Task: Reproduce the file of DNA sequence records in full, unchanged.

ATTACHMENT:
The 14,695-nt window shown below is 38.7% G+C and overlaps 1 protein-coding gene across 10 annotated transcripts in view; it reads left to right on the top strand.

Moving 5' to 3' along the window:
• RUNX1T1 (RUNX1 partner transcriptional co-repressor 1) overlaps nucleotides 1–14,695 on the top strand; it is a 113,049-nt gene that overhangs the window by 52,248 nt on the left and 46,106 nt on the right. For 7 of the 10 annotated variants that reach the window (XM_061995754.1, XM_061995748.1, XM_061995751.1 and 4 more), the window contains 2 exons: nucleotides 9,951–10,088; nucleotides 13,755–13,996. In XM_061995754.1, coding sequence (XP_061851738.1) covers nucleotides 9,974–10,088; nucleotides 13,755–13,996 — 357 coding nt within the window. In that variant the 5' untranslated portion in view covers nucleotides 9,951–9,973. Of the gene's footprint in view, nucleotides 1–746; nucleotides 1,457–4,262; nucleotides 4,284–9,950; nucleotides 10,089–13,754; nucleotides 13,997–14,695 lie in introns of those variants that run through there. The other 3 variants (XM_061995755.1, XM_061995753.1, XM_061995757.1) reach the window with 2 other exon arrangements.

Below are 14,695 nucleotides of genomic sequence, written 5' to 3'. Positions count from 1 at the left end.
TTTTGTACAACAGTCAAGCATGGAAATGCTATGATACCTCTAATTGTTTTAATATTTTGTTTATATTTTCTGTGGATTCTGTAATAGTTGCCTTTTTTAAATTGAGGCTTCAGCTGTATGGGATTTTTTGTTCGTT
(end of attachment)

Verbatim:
The 14,695-nt window shown below is 38.7% G+C and overlaps 1 protein-coding gene across 10 annotated transcripts in view; it reads left to right on the top strand.

Moving 5' to 3' along the window:
• RUNX1T1 (RUNX1 partner transcriptional co-repressor 1) overlaps nucleotides 1–14,695 on the top strand; it is a 113,049-nt gene that overhangs the window by 52,248 nt on the left and 46,106 nt on the right. For 7 of the 10 annotated variants that reach the window (XM_061995754.1, XM_061995748.1, XM_061995751.1 and 4 more), the window contains 2 exons: nucleotides 9,951–10,088; nucleotides 13,755–13,996. In XM_061995754.1, coding sequence (XP_061851738.1) covers nucleotides 9,974–10,088; nucleotides 13,755–13,996 — 357 coding nt within the window. In that variant the 5' untranslated portion in view covers nucleotides 9,951–9,973. Of the gene's footprint in view, nucleotides 1–746; nucleotides 1,457–4,262; nucleotides 4,284–9,950; nucleotides 10,089–13,754; nucleotides 13,997–14,695 lie in introns of those variants that run through there. The other 3 variants (XM_061995755.1, XM_061995753.1, XM_061995757.1) reach the window with 2 other exon arrangements.

Below are 14,695 nucleotides of genomic sequence, written 5' to 3'. Positions count from 1 at the left end.
TTTTGTACAACAGTCAAGCATGGAAATGCTATGATACCTCTAATTGTTTTAATATTTTGTTTATATTTTCTGTGGATTCTGTAATAGTTGCCTTTTTTAAATTGAGGCTTCAGCTGTATGGGATTTTTTGTTCGTT